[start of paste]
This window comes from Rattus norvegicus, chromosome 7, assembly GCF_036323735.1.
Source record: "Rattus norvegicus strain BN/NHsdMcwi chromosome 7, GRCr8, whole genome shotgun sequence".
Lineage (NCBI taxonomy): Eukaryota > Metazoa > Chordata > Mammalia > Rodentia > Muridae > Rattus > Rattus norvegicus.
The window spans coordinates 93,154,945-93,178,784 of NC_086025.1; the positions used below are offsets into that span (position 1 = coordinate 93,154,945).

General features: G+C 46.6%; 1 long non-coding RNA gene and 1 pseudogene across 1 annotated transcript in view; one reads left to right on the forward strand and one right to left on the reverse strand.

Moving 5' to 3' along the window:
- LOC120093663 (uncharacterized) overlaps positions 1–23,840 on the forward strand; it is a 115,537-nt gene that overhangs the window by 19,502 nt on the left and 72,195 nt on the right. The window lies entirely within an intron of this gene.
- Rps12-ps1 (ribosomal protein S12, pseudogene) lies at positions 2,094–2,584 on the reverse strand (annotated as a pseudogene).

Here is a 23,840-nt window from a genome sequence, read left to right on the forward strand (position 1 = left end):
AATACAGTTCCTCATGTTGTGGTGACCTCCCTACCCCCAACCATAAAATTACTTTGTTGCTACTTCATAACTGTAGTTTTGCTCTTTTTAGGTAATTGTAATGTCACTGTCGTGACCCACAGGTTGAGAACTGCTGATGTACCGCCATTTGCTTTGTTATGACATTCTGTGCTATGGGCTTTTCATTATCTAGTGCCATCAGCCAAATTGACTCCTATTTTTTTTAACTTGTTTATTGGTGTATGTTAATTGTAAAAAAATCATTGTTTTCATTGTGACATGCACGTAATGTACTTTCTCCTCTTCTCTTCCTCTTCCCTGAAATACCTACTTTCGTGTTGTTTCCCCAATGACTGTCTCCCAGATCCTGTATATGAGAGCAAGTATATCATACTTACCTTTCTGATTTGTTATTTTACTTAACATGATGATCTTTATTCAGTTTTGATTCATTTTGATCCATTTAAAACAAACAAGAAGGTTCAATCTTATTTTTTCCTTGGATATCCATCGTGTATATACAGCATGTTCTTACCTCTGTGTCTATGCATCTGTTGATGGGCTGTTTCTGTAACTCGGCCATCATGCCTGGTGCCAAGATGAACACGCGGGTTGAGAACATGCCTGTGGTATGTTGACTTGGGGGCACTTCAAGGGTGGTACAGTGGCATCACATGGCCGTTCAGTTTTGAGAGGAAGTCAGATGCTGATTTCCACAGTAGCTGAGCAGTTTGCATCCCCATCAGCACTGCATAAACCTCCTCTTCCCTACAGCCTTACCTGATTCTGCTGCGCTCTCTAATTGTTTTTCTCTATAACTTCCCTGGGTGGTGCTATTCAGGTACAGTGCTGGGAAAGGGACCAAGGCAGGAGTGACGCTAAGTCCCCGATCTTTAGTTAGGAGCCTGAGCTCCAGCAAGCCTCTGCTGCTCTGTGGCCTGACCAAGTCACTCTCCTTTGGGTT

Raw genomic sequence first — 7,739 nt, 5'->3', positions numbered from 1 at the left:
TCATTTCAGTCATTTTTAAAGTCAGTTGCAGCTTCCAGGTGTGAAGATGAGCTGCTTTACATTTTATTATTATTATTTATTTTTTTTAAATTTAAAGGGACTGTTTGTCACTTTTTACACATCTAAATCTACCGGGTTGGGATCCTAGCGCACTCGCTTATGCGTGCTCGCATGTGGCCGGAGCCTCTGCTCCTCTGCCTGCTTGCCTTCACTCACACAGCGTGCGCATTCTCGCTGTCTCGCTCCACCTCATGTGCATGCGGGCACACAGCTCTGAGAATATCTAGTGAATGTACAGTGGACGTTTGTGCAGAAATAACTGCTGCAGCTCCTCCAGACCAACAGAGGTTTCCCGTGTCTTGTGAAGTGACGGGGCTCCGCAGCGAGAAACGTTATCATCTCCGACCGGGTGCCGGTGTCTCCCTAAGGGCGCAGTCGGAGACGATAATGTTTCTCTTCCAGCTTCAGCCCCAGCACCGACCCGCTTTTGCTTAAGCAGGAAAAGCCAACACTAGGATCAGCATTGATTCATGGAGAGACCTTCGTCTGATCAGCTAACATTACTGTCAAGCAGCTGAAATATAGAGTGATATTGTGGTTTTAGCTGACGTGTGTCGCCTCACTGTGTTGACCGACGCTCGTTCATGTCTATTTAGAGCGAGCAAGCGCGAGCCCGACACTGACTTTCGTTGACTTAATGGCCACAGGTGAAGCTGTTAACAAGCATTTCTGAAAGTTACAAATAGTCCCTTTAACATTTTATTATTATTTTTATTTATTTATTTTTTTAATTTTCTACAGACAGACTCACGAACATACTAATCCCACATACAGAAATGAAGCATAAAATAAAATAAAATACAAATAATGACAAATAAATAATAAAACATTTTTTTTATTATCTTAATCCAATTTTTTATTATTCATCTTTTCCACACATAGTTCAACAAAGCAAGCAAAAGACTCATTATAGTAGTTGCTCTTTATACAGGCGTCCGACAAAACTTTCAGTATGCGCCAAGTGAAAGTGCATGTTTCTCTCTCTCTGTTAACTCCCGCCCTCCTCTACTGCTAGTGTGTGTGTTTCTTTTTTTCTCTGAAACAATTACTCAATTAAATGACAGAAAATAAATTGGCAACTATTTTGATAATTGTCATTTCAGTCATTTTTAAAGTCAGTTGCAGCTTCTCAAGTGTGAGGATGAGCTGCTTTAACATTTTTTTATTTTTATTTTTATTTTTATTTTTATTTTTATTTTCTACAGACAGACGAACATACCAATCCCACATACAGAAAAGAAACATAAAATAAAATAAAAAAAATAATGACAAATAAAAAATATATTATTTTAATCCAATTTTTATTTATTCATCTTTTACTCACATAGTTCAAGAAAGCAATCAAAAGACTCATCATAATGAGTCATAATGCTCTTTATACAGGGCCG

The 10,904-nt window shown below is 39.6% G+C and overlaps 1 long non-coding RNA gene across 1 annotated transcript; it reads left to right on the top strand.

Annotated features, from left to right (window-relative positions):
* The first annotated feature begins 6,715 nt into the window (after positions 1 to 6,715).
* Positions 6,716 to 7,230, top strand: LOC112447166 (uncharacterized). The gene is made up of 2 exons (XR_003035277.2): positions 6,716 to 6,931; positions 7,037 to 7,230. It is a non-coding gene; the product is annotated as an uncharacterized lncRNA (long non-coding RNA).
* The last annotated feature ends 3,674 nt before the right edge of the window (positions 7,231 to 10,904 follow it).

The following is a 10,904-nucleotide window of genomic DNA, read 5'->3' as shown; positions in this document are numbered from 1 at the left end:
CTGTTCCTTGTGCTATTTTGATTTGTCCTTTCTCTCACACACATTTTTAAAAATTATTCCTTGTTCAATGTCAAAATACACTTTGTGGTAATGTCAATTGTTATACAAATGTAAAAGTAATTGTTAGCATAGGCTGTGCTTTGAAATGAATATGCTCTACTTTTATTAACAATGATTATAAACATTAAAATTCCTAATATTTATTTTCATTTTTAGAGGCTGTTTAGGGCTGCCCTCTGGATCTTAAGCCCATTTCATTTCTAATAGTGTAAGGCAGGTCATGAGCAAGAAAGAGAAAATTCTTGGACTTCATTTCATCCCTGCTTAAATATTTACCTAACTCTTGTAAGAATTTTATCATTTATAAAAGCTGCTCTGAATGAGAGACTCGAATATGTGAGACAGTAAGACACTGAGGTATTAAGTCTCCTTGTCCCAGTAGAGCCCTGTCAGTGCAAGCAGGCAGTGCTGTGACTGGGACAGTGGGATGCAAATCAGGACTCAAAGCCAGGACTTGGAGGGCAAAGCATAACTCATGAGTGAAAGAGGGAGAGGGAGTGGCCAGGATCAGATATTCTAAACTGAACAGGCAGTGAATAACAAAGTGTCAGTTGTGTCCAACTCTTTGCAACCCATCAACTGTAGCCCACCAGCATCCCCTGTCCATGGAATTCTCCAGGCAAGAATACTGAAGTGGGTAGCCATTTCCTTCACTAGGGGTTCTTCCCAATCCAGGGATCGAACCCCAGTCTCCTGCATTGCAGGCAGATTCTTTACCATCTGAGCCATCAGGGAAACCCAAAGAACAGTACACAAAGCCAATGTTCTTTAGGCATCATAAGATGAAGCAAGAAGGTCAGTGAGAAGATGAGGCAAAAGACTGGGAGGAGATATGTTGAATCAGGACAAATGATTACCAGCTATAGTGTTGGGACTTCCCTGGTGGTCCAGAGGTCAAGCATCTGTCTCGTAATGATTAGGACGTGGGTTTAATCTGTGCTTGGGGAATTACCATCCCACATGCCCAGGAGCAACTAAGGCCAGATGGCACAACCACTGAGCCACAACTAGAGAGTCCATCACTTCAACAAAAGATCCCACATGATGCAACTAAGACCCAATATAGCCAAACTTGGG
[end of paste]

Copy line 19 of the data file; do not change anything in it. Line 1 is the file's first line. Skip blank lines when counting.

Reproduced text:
CTGTTCCTTGTGCTATTTTGATTTGTCCTTTCTCTCACACACATTTTTAAAAATTATTCCTTGTTCAATGTCAAAATACACTTTGTGGTAATGTCAATTGTTATACAAATGTAAAAGTAATTGTTAGCATAGGCTGTGCTTTGAAATGAATATGCTCTACTTTTATTAACAATGATTATAAACATTAAAATTCCTAATATTTATTTTCATTTTTAGAGGCTGTTTAGGGCTGCCCTCTGGATCTTAAGCCCATTTCATTTCTAATAGTGTAAGGCAGGTCATGAGCAAGAAAGAGAAAATTCTTGGACTTCATTTCATCCCTGCTTAAATATTTACCTAACTCTTGTAAGAATTTTATCATTTATAAAAGCTGCTCTGAATGAGAGACTCGAATATGTGAGACAGTAAGACACTGAGGTATTAAGTCTCCTTGTCCCAGTAGAGCCCTGTCAGTGCAAGCAGGCAGTGCTGTGACTGGGACAGTGGGATGCAAATCAGGACTCAAAGCCAGGACTTGGAGGGCAAAGCATAACTCATGAGTGAAAGAGGGAGAGGGAGTGGCCAGGATCAGATATTCTAAACTGAACAGGCAGTGAATAACAAAGTGTCAGTTGTGTCCAACTCTTTGCAACCCATCAACTGTAGCCCACCAGCATCCCCTGTCCATGGAATTCTCCAGGCAAGAATACTGAAGTGGGTAGCCATTTCCTTCACTAGGGGTTCTTCCCAATCCAGGGATCGAACCCCAGTCTCCTGCATTGCAGGCAGATTCTTTACCATCTGAGCCATCAGGGAAACCCAAAGAACAGTACACAAAGCCAATGTTCTTTAGGCATCATAAGATGAAGCAAGAAGGTCAGTGAGAAGATGAGGCAAAAGACTGGGAGGAGATATGTTGAATCAGGACAAATGATTACCAGCTATAGTGTTGGGACTTCCCTGGTGGTCCAGAGGTCAAGCATCTGTCTCGTAATGATTAGGACGTGGGTTTAATCTGTGCTTGGGGAATTACCATCCCACATGCCCAGGAGCAACTAAGGCCAGATGGCACAACCACTGAGCCACAACTAGAGAGTCCATCACTTCAACAAAAGATCCCACATGATGCAACTAAGACCCAATATAGCCAAACTTGGG